The Responsible Time-Traveler
After having kids, time seemed to have a different elasticity. Being a parent can make time seem unbearably long, particularly in the sleepless hours of the newborn phase and as the audience to a stuttered story told so slowly that your most important task is to not zone out. But time also seemed to jump. I've never time-traveled as much as I have since I've had kids.
My son's sick day takes me back to the sick days of my childhood. The oddity of napping on the living room couch, with "The Price is Right" in the background. The extra care and attention, even if just more water and juice cups littered my side table or how I was allowed to stay in pajamas all day. The cloyingly sweet and sometimes grainy medicine — although nothing seems to be banana flavored anymore. Thank goodness.
It's when you're now the parent at the school's book fair, where a pop-up store has sprung up for your children to browse gravely like small adults staring at the New York Times bestseller list. But then, time is still somewhat circular when they pick out the graphic novel version of the same books you read as a child. It turns out that "The Baby-Sitters Club" books are still a thing, and the personalities are still set. Claudia is still the artist; Stacy still has diabetes. That's handy.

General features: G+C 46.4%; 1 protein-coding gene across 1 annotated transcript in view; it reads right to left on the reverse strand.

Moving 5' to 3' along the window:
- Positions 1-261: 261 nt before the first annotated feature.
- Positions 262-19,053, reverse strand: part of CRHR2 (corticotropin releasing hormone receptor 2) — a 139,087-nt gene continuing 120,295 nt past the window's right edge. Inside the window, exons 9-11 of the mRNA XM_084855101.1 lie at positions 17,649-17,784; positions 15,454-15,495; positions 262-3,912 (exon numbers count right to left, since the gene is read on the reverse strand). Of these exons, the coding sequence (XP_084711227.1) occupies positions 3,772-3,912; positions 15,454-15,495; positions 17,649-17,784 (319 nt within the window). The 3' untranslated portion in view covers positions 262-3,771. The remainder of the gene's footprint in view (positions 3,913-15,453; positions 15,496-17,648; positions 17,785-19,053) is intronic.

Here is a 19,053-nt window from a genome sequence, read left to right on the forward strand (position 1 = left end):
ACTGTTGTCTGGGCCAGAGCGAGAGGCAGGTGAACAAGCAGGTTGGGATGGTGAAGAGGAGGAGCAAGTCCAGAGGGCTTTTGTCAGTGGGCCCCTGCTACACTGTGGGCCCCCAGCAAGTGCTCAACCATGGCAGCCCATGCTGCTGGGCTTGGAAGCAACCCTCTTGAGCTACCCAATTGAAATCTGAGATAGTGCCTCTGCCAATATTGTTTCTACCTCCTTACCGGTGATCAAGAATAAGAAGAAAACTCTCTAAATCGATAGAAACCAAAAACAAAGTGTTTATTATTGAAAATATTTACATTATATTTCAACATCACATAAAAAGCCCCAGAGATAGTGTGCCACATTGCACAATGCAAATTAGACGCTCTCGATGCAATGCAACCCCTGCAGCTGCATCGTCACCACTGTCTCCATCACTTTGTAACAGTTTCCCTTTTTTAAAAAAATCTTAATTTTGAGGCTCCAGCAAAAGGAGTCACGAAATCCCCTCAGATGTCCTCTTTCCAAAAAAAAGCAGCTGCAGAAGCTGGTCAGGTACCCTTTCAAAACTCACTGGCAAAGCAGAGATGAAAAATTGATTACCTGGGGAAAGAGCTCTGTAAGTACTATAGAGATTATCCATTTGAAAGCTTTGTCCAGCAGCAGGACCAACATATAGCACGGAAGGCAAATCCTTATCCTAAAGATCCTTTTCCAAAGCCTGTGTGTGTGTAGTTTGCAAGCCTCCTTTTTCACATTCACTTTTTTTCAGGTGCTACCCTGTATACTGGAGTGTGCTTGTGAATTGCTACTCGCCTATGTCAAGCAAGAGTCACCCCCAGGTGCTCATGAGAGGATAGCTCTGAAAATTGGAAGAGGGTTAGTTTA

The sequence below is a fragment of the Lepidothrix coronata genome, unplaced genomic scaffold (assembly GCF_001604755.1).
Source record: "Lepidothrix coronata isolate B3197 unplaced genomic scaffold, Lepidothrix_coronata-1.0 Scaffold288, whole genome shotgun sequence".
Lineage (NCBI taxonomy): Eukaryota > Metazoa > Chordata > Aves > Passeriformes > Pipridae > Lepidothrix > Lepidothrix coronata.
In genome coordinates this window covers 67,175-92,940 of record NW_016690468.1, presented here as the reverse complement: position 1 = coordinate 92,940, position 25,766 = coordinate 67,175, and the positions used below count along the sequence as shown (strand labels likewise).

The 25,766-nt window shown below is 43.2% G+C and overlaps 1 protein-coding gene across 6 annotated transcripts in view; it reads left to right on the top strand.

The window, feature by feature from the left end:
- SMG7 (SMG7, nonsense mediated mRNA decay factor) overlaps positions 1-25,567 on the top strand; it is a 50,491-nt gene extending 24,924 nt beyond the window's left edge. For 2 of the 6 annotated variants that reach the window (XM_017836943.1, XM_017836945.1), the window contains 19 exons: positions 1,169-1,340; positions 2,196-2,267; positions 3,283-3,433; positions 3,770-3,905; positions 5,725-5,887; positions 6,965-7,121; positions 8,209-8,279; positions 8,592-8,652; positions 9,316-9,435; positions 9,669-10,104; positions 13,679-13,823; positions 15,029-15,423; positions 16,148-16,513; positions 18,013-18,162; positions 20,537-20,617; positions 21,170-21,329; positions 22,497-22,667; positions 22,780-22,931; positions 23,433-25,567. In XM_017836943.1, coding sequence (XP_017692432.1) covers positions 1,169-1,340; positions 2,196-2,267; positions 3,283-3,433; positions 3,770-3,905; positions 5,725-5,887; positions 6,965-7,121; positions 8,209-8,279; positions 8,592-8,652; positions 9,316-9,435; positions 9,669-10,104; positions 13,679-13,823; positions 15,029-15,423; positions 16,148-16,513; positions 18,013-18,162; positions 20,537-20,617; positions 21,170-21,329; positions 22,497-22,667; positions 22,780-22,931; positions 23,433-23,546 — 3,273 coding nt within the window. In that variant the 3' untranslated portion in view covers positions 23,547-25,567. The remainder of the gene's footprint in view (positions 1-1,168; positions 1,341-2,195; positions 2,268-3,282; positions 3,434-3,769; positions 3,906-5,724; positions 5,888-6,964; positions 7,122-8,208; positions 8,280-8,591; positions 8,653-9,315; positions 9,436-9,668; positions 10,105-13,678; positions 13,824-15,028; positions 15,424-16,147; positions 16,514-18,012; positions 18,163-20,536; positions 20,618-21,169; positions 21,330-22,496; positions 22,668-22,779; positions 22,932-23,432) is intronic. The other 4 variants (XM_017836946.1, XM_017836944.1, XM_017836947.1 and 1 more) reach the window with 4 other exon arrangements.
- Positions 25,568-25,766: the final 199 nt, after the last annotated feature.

I travel back to my own big decisions of circling the books I wanted in the book fair handout, with my mom then marking down her firm checkmarks on the order form and studiously filling out a check. In a few weeks, a package sat on my desk with the books ordered, with the coveted smell of newness and smooth, glossy covers that you could stroke before you went home for the day and devoured them. Metaphorically.
I recently heard the phrase, "be in the moment like you've traveled from the future to spend one more minute in your present." But the more I think about it, the more it feels like my past likes to tag along and soak in the differences between then and now.
There's a desire to romanticize your past, that it was better and easier, but trying to tug that past into your present — and into the future of those who never experienced it — seems selfish. It's strange hearing the arguments on retaining the struggles of the past for younger generations, a glorification of suffering perpetuated by those who could stop it. We could act on and change many things, but it seems unlikely that we will be good stewards of our time.
We continue the growth of our economies to the detriment of our mental health in the short term and the planet's health in the long term. We saunter toward fixes for climate change at the slowest pace. We continue to fight among ourselves exactly like those with power and money want us to, closing ourselves off to the real power of our collective capacity to create change.
There will always be challenges to be solved, but many of the ones we do not work to solve now will evolve into problems that will devastate generations who will never know our names. Perhaps it will only matter to some that they will curse the remnants of our memories for leaving them with a present that we have filled with the cost of our inaction.
Cassie McClure is a writer, millennial, and unapologetic fan of the Oxford comma. She can be contacted at email@example.com.